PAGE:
In the summer of 1976, a ground fire burned through a vegetated area on the island of Guernsey, revealing a granite slab protruding from a high mound of earth. The ensuing excavation revealed an undisturbed 6,500-year-old burial site now named Les Fouaillages — one of the oldest monuments ever discovered in western Europe. (Here are the 50 oldest things in the world.)
Ancient structures are discovered every year, adding to our understanding of human cultural evolution. Many of the oldest structures in existence had religious significance. These include tombs where bodies were interred with items intended to assist their owners in the afterlife, temples dedicated to the deities that a particular culture revered, and altars where animals and possibly even humans were sacrificed. (Here are ancient civilizations that have sacrificed humans.)
24/7 Tempo has compiled the 30 oldest structures in the world by consulting a number of archaeological, engineering, historical, and general interest websites, including Archaeology, World Archaeology, Archaeology News Network, Interesting Engineering, Building Talk, Oldest, Realm of History, The Culture Trip, Reader’s Digest, All That Is Interesting, and Smithsonian Magazine.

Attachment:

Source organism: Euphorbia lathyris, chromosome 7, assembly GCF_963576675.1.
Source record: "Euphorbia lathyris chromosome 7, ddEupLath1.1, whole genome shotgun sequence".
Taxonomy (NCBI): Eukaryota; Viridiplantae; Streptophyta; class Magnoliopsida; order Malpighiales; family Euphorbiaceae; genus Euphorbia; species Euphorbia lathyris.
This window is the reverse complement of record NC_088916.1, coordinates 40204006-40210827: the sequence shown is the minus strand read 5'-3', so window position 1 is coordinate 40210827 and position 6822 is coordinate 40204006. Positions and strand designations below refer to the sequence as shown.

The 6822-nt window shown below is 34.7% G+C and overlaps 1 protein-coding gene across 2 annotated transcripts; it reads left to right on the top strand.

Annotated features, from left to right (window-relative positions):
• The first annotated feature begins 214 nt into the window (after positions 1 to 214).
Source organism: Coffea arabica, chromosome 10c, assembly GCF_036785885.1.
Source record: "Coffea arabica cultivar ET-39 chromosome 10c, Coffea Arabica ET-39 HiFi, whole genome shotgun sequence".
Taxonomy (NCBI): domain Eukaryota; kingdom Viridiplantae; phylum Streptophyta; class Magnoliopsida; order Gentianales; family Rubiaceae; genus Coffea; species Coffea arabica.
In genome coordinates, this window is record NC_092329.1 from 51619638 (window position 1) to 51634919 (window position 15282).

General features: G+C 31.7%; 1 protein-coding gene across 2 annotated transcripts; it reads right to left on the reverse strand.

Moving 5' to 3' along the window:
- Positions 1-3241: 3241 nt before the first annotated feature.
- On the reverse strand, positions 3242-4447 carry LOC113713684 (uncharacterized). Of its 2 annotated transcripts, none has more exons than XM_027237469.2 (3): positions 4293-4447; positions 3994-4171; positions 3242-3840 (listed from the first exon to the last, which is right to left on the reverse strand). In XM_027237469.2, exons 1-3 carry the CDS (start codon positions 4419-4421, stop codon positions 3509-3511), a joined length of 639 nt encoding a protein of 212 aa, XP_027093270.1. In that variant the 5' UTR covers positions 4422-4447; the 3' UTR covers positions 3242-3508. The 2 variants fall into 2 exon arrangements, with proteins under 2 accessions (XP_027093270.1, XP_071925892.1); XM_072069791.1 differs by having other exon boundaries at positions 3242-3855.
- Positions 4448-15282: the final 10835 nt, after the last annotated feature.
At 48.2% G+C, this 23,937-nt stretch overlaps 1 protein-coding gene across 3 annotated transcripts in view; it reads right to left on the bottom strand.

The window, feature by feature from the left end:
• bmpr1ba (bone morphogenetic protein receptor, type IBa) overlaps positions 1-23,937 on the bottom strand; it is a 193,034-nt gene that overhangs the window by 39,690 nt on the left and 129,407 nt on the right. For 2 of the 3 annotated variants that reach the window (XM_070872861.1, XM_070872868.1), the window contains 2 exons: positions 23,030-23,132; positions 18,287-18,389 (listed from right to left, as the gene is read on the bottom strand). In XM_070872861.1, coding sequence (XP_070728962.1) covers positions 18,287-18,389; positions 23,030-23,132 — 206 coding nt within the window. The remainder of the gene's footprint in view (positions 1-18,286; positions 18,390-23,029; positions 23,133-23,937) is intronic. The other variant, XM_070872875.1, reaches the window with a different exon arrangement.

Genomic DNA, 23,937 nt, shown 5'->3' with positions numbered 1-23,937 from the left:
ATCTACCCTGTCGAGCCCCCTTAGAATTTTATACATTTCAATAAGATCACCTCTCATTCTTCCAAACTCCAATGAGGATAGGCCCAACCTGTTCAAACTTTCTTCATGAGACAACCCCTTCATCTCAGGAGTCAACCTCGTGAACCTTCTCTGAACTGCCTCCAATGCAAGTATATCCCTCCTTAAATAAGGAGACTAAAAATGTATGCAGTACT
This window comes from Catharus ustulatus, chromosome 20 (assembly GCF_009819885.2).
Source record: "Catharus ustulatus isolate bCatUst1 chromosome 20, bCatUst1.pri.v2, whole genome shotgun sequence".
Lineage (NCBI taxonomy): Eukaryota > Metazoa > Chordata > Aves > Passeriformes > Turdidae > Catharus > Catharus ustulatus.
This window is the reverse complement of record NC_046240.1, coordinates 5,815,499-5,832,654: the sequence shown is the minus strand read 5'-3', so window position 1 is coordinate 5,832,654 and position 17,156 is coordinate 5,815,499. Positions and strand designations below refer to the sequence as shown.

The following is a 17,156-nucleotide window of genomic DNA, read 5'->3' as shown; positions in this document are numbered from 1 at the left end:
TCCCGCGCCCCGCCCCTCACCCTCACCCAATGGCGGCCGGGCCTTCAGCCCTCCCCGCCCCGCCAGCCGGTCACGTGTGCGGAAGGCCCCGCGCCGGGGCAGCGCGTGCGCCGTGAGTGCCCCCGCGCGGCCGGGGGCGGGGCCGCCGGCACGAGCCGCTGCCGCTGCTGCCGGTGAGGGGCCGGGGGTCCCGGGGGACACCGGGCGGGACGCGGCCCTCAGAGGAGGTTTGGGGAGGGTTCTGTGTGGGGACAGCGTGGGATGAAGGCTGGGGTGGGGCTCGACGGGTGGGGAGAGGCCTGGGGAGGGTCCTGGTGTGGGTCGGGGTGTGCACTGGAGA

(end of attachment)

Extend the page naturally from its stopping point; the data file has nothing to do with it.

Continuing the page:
Some sites date back to the Paleolithic era, which began some 2.5 million years ago and lasted until around 10,000 B.C. The era is marked by hunter-gatherer societies who used chipped stone and bone tools. Most sites, however, were built during the following Neolithic era, during which nomadic societies began to settle in permanent or semi-permanent locations and also began to refine their stone tools.
During this time, animal domestication and agriculture sprouted up independently in numerous societies. Some of the oldest structures in the world include tombs and burial mounds, religious temples, protective walls, and even entire cities. Here are the oldest continuously inhabited cities in the world.